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The Dummies' Guide to March Madness 2016

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It’s been difficult to put this college basketball season into any specific box so far — and that’s a good thing. We’ve been captivated by one superstar freshman that likely won’t make the Big Dance. We’ve seen the number one spot in the polls become a game of musical chairs. In the era of the one and done, we’ve seen the game become highlighted by game-breaking upperclassmen. And of course, what kind of college basketball season would it be if there weren’t a big-name coach or two getting in trouble?

Amid all of the craziness and unlikeliness of this college basketball season, one fact has emerged: March is wide open for anyone.

Related: 2016 NCAA Men’s Basketball Tournament Schedule

And if you’re just now joining us — first of all, shame on you — but we forgive you, and welcome to the party.

Here’s a primer to make you sound like a college basketball savant during March Madness.

Player of the Year Race: Buddy vs. Valentine

The two most well-rounded college basketball players this season, for the first time in what seems like a decade, aren’t freshmen. In fact, both Wooden and Naismith Award front-runners are seniors on top 10 teams with great chances at making deep NCAA Tournament runs. Buddy Hield is Oklahoma’s senior sharpshooter, college hoops’ version of Steph Curry, who leads the nation in 3-point field goals made (124) and is second in the nation in scoring (25.1 ppg). Like Curry, Hield is known for his contagious positive attitude and his killer instinct on the court, capable of changing the game from well beyond the 3-point line, and always saving his best performances when the lights are the brightest.

Where Hield dictates the game from behind the arc, Michigan State’s Denzel Valentine, imposes his will everywhere else — including from behind the arc. Valentine built his game each season in East Lansing, brick-by-brick, to become the most versatile player in the game today. Valentine’s fantastic numbers don't necessarily do his game justice (19.6 ppg, 7.5 apg, 7.4 rpg). Even though his stats are noticeable, his impact might not have been fully realized until he was sidelined early in the Big Ten Conference schedule after a minor knee operation. With Valentine running the show, Tom Izzo and the Spartans have another great opportunity at another Final Four run.

Top Freshman Likely Out of Tourney

Senior stars might be the catalyst in this year’s college basketball landscape, but the No. 1 overall pick in June’s NBA Draft will undoubtedly be LSU’s freshman phenom Ben Simmons. Simmons freshman (and likely only) campaign in Baton Rouge has been one spent under the microscope — often times unfairly. Simmons has fought off comparisons to LeBron James and Magic Johnson for his unique ability to impact the game from anywhere on the floor, all while trying to carry a less than stellar supporting cast towards March. It seems, at least at this point, that Simmons and the Tigers will be kept out of the Big Dance — unless they do some serious damage in the SEC Tournament this week in Nashville. But Simmons isn’t just making headlines for his highlight-reel dunks and his eye-popping numbers (19.6 ppg, 11.9 rpg, 5.0 apg). It was revealed last week that Simmons will not be eligible for the Wooden Award for failing to meet the required 2.0 GPA during his fall semester — which is a whole other issue all together that just magnifies the debate of “student-athletes.”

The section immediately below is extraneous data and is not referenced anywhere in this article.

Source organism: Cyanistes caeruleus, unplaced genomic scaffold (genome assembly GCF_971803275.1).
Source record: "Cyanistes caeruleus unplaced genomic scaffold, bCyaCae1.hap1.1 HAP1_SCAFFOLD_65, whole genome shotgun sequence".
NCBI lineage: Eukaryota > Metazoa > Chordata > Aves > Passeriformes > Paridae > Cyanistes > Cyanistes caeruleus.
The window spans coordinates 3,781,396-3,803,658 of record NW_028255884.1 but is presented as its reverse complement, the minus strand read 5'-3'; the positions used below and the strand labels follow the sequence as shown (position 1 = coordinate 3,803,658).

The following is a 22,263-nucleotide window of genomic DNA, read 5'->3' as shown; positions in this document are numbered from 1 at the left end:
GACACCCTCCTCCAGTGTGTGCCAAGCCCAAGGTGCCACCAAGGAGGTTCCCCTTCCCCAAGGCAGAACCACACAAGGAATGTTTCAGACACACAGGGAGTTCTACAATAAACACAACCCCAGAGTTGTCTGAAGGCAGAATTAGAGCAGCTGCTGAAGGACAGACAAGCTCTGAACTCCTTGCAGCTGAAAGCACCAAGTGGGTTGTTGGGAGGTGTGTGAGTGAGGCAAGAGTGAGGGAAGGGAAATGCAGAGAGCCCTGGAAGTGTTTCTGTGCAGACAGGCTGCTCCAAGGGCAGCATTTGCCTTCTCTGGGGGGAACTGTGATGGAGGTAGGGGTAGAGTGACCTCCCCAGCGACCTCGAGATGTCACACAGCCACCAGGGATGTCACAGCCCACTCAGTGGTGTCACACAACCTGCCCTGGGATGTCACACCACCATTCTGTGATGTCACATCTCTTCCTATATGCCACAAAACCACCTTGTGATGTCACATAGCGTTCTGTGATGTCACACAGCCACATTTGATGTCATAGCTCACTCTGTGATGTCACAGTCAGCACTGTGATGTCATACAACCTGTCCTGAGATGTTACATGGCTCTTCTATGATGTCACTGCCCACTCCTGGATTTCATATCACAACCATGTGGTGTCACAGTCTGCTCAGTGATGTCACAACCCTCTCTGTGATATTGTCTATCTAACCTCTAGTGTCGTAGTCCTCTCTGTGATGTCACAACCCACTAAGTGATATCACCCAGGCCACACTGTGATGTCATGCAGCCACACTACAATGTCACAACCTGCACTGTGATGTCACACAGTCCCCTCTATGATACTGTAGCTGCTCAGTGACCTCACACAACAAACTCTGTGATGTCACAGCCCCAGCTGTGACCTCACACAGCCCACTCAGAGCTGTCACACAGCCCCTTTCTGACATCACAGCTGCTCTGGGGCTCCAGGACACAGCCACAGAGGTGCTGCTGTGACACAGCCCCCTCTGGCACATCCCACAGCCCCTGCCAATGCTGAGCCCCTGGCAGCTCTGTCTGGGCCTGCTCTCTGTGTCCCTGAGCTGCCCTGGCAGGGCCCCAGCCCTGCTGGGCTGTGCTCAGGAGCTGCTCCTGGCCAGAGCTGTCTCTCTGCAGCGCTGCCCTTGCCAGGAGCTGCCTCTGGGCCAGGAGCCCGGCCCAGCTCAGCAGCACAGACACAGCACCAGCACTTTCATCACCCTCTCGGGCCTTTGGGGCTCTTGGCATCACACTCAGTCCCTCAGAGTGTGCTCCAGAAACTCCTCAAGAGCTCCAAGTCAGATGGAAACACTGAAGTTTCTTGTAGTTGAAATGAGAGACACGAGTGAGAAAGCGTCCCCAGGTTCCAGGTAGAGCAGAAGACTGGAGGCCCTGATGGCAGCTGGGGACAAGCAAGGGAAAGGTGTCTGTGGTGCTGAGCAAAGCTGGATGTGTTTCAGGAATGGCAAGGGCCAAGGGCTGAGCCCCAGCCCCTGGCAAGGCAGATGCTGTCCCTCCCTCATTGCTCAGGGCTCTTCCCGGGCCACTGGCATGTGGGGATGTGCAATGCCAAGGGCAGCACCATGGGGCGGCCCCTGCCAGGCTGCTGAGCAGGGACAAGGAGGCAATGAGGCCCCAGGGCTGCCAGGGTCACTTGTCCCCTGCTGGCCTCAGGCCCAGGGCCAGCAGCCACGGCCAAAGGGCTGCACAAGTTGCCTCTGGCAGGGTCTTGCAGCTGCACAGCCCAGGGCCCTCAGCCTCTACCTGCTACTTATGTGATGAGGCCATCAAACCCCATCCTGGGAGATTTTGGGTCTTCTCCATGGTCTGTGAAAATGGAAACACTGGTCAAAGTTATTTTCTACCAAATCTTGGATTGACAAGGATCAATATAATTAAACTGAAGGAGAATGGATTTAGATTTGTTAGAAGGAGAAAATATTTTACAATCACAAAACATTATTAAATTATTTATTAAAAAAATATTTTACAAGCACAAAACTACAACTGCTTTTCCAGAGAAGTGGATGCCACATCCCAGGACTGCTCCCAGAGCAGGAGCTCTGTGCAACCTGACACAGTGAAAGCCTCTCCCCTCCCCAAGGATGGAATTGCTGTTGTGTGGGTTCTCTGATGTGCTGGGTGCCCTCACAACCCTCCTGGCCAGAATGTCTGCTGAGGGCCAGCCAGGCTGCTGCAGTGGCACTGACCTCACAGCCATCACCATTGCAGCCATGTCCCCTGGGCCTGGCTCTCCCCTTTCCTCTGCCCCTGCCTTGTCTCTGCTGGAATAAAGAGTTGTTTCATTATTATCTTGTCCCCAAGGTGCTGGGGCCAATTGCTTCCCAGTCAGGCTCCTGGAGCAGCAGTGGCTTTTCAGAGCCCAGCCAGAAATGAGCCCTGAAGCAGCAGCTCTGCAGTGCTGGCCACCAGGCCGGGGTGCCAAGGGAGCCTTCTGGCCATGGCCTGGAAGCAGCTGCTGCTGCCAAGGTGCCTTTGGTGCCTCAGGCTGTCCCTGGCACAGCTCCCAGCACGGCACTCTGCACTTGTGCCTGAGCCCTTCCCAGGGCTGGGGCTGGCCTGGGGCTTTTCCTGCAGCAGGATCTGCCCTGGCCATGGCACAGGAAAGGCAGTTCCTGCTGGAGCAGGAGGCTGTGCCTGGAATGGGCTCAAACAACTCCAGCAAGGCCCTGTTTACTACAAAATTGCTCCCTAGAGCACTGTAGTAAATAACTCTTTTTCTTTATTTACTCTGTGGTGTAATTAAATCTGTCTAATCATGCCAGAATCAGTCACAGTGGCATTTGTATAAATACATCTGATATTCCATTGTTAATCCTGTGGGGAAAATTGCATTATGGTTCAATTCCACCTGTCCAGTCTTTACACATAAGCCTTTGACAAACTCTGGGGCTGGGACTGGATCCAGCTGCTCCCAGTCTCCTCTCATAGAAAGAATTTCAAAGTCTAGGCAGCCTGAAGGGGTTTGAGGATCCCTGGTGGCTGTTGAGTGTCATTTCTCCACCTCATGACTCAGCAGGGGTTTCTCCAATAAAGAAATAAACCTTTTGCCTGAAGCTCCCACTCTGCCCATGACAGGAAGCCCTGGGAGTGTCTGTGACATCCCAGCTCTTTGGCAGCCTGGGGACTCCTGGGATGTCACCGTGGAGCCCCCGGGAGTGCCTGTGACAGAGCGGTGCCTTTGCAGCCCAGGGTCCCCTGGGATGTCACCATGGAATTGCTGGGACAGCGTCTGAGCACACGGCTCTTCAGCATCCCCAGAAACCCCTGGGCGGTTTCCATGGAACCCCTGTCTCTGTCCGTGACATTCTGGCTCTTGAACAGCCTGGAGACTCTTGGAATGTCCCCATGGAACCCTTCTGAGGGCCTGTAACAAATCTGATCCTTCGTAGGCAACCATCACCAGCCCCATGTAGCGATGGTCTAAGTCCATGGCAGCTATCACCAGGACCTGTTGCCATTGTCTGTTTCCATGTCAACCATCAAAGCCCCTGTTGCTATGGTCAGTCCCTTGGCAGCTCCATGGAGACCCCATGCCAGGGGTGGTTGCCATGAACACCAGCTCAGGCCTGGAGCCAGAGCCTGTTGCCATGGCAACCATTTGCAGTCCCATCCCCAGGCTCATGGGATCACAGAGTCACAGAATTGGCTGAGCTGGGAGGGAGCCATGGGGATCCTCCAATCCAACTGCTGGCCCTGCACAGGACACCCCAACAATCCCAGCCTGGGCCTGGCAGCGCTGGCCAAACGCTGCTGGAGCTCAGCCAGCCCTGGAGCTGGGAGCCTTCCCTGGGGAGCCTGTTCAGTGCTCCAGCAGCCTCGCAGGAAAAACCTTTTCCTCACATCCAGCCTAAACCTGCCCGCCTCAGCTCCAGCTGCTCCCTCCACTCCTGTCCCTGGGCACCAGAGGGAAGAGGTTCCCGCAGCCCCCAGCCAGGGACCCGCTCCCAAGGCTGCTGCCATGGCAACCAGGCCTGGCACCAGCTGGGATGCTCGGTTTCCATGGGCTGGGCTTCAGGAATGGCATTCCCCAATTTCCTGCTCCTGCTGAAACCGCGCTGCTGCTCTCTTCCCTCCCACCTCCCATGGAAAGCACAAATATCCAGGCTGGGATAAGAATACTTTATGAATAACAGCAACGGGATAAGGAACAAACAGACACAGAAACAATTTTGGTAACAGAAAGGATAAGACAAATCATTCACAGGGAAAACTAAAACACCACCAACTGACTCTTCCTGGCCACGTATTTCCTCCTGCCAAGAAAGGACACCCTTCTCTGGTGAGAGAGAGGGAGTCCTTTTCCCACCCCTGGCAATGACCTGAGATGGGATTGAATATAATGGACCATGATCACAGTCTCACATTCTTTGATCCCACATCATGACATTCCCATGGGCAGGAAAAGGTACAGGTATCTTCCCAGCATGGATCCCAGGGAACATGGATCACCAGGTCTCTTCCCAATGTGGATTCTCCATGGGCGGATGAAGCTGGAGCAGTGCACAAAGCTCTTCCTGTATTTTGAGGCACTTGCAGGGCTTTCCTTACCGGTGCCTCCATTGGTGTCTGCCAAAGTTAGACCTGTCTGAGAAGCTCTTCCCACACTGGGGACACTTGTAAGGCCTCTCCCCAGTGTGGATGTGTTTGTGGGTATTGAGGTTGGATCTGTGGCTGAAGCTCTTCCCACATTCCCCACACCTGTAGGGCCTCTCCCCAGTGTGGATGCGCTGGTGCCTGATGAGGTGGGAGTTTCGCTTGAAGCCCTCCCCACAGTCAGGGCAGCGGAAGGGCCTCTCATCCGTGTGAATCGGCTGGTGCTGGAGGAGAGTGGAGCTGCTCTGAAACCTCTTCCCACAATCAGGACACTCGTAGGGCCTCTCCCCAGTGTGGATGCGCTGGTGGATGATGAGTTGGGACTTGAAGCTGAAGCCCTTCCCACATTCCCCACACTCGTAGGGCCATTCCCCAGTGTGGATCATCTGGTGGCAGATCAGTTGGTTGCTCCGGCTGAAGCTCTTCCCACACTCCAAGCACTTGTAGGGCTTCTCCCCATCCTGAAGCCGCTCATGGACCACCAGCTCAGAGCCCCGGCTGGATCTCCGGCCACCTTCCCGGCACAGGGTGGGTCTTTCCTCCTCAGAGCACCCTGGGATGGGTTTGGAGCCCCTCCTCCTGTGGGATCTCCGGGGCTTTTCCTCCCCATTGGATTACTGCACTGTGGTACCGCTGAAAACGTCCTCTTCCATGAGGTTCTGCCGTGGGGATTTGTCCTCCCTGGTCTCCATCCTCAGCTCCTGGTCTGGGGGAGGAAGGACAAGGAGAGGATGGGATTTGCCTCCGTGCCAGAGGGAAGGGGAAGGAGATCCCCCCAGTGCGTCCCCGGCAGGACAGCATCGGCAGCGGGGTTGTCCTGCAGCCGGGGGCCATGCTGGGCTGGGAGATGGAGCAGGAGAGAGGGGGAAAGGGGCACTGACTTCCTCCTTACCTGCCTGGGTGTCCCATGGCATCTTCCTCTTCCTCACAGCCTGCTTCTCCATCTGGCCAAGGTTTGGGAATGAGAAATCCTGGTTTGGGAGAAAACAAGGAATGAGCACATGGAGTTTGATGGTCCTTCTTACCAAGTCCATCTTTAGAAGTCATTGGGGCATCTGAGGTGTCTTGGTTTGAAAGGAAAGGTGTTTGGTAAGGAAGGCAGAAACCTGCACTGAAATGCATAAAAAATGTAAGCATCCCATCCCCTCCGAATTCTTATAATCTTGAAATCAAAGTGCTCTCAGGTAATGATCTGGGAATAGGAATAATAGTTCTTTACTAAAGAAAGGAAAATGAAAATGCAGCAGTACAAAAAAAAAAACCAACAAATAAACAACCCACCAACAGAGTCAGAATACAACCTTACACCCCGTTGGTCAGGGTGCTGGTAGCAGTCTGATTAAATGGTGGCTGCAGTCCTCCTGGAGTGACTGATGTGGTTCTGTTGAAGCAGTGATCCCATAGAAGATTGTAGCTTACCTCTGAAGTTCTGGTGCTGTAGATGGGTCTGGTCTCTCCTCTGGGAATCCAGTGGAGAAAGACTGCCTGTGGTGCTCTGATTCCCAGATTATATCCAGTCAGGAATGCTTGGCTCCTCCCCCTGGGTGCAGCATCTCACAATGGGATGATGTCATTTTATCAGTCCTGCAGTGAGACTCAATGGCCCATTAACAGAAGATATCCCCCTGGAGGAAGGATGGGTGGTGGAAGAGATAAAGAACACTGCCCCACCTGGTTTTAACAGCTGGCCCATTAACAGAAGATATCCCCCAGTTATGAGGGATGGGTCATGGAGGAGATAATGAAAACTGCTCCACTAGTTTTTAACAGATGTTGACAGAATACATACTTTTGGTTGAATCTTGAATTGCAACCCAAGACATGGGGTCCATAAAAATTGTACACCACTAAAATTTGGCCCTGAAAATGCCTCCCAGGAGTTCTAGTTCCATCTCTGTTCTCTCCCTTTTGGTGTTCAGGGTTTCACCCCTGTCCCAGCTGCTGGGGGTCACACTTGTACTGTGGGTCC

Hall of Fame Coaches Banned from Big Dance

There will be no one shining moment for two of the better teams in the country — and it’s really a shame. None of the current players from SMU or Louisville had anything to do with breaking any NCAA rules, but they are the ones being punished for the sins of their leaders. SMU is being charged for its 10th (yes, really, 10th) NCAA infraction, while head coach Larry Brown is being charged with his third (UCLA, Kansas) NCAA violation for academic fraud. The Mustangs are currently No. 25 in the AP poll and sit in second place in the American Athletic Conference.

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Louisville’s situation is less cut and dry, but definitely more disgusting — an alleged recruiting and prostitution scandal involving former basketball staffer Andre McGee. Head coach Rick Pitino claims that he had zero knowledge of the alleged incidents, but university president James R. Ramsey said, “it was reasonable to conclude that violations had occurred in the past” and this decision is “in the best interest of the university.” Of course it is, but it sure isn’t what’s best for the student-athletes, especially senior transfers Damion Lee and Trey Lewis, who came to Louisville for one sole purpose: play in the NCAA Tournament.

Seniors Lead the Way